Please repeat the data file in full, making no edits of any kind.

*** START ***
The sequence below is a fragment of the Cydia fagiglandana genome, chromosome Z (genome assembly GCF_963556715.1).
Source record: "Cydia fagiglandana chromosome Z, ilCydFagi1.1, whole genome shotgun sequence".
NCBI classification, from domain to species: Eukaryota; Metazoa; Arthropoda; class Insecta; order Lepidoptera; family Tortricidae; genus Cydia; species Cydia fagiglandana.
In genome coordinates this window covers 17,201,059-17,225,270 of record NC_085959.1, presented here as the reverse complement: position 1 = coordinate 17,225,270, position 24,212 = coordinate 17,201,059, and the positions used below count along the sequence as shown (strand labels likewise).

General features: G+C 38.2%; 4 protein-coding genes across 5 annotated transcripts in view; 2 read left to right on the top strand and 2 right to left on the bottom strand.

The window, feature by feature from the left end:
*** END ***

The sequence below is a fragment of the Cydia fagiglandana genome, chromosome Z (genome assembly GCF_963556715.1).
Source record: "Cydia fagiglandana chromosome Z, ilCydFagi1.1, whole genome shotgun sequence".
NCBI classification, from domain to species: Eukaryota; Metazoa; Arthropoda; class Insecta; order Lepidoptera; family Tortricidae; genus Cydia; species Cydia fagiglandana.
In genome coordinates this window covers 17,201,059-17,225,270 of record NC_085959.1, presented here as the reverse complement: position 1 = coordinate 17,225,270, position 24,212 = coordinate 17,201,059, and the positions used below count along the sequence as shown (strand labels likewise).

General features: G+C 38.2%; 4 protein-coding genes across 5 annotated transcripts in view; 2 read left to right on the top strand and 2 right to left on the bottom strand.

The window, feature by feature from the left end: